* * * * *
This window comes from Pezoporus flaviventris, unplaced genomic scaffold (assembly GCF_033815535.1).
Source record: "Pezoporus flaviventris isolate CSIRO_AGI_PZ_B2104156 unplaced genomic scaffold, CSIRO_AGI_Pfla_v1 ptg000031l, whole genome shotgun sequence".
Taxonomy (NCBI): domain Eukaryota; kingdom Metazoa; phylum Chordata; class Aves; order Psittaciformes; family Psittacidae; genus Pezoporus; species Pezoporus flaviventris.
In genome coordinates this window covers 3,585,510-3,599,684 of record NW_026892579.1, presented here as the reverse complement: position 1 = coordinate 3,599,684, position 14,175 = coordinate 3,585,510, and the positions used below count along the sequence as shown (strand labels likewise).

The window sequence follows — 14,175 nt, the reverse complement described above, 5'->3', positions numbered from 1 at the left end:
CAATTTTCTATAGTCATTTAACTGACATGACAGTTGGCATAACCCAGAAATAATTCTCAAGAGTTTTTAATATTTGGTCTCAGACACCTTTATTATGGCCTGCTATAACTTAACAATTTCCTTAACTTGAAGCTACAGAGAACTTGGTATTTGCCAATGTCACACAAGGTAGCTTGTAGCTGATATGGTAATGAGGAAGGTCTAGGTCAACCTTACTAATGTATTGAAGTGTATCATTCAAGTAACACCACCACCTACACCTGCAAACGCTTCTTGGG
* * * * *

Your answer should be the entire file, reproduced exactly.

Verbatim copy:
This window comes from Pezoporus flaviventris, unplaced genomic scaffold (assembly GCF_033815535.1).
Source record: "Pezoporus flaviventris isolate CSIRO_AGI_PZ_B2104156 unplaced genomic scaffold, CSIRO_AGI_Pfla_v1 ptg000031l, whole genome shotgun sequence".
Taxonomy (NCBI): domain Eukaryota; kingdom Metazoa; phylum Chordata; class Aves; order Psittaciformes; family Psittacidae; genus Pezoporus; species Pezoporus flaviventris.
In genome coordinates this window covers 3,585,510-3,599,684 of record NW_026892579.1, presented here as the reverse complement: position 1 = coordinate 3,599,684, position 14,175 = coordinate 3,585,510, and the positions used below count along the sequence as shown (strand labels likewise).

The window sequence follows — 14,175 nt, the reverse complement described above, 5'->3', positions numbered from 1 at the left end:
CAATTTTCTATAGTCATTTAACTGACATGACAGTTGGCATAACCCAGAAATAATTCTCAAGAGTTTTTAATATTTGGTCTCAGACACCTTTATTATGGCCTGCTATAACTTAACAATTTCCTTAACTTGAAGCTACAGAGAACTTGGTATTTGCCAATGTCACACAAGGTAGCTTGTAGCTGATATGGTAATGAGGAAGGTCTAGGTCAACCTTACTAATGTATTGAAGTGTATCATTCAAGTAACACCACCACCTACACCTGCAAACGCTTCTTGGG